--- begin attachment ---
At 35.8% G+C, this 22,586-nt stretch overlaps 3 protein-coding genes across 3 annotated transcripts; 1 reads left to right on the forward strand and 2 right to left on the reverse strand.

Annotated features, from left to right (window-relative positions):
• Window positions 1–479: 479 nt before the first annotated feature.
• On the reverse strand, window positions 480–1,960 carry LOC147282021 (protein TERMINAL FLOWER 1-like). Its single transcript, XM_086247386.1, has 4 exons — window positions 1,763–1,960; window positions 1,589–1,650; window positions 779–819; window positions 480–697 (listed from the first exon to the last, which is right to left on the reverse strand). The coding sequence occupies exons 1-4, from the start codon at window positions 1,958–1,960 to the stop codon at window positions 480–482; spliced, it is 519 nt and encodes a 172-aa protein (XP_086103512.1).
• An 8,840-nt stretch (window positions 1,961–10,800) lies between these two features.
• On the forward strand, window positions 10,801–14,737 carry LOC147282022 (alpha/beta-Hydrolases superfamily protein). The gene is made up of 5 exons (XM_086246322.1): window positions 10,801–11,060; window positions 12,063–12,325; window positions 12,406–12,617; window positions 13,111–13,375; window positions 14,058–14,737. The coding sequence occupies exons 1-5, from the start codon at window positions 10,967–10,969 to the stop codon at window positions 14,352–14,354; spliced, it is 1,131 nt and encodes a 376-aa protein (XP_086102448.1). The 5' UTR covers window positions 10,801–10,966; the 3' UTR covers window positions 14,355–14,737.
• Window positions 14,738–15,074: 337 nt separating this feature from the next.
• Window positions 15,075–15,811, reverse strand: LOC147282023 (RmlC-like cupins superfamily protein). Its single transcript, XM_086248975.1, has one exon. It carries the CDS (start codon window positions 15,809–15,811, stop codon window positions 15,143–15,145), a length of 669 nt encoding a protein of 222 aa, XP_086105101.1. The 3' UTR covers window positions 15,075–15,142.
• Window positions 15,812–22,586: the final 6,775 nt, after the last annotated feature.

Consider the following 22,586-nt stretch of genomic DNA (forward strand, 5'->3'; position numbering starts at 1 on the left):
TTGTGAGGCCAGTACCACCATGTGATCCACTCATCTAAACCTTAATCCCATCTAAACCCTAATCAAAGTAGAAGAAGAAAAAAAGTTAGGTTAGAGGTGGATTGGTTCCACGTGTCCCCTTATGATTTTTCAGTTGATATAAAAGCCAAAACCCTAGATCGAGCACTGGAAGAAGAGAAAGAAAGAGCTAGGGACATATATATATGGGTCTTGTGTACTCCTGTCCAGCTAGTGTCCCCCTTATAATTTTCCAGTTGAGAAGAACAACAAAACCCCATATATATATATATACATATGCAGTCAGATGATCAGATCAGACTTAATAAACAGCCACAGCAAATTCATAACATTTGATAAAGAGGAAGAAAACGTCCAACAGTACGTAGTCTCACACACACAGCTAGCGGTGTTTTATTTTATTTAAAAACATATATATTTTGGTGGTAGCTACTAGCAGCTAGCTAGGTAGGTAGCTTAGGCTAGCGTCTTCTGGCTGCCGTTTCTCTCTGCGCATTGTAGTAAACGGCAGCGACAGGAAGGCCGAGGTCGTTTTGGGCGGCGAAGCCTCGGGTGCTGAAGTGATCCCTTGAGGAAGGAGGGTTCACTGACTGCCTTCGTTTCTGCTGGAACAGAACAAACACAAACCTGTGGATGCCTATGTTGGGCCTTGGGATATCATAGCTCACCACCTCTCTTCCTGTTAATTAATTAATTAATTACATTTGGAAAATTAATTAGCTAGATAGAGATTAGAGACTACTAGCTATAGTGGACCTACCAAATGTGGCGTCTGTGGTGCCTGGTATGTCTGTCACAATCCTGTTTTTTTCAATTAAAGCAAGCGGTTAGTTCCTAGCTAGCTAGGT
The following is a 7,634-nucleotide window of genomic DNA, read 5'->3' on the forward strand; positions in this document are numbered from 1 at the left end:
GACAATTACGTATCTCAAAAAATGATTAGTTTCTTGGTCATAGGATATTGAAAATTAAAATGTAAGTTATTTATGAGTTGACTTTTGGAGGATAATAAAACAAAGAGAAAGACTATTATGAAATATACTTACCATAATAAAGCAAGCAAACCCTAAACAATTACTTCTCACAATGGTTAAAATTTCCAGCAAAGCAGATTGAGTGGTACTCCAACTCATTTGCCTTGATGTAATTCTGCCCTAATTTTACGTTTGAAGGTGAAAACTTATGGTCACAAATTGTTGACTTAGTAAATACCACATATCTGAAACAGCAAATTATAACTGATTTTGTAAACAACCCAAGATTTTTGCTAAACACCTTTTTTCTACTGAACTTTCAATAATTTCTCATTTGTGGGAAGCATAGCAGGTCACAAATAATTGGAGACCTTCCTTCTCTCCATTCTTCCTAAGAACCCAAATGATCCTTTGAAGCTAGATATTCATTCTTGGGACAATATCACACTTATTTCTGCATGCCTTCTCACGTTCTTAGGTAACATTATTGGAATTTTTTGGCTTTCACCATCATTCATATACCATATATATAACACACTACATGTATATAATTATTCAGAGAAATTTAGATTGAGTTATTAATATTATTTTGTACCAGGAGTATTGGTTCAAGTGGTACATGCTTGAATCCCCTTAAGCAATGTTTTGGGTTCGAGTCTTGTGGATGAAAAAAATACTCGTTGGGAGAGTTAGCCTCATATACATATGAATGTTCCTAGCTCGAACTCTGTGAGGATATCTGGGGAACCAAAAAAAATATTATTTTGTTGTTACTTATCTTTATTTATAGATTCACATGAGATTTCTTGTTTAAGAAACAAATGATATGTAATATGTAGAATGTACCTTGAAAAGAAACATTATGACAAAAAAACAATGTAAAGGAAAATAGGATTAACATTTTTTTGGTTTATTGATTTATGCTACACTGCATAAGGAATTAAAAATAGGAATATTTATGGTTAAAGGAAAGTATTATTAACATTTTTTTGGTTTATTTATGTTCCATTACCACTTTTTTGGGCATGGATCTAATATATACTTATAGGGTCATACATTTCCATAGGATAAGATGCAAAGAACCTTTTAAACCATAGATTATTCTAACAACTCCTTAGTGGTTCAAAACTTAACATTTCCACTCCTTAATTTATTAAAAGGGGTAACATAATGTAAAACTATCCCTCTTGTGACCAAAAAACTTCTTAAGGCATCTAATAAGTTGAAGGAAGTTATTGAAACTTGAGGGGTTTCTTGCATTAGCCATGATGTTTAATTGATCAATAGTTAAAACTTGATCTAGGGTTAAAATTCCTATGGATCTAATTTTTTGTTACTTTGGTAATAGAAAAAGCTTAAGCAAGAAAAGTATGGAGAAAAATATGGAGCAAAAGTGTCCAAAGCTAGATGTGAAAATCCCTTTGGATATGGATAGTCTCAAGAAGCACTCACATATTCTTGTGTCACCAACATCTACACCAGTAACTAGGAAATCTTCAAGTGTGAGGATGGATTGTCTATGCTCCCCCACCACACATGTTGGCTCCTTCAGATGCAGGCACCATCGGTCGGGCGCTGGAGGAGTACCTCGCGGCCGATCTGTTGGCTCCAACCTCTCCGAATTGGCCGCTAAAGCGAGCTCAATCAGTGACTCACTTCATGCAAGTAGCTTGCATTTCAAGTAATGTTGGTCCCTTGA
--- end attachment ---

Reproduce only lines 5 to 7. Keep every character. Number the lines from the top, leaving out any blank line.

• An 8,840-nt stretch (window positions 1,961–10,800) lies between these two features.
• On the forward strand, window positions 10,801–14,737 carry LOC147282022 (alpha/beta-Hydrolases superfamily protein). The gene is made up of 5 exons (XM_086246322.1): window positions 10,801–11,060; window positions 12,063–12,325; window positions 12,406–12,617; window positions 13,111–13,375; window positions 14,058–14,737. The coding sequence occupies exons 1-5, from the start codon at window positions 10,967–10,969 to the stop codon at window positions 14,352–14,354; spliced, it is 1,131 nt and encodes a 376-aa protein (XP_086102448.1). The 5' UTR covers window positions 10,801–10,966; the 3' UTR covers window positions 14,355–14,737.
• Window positions 14,738–15,074: 337 nt separating this feature from the next.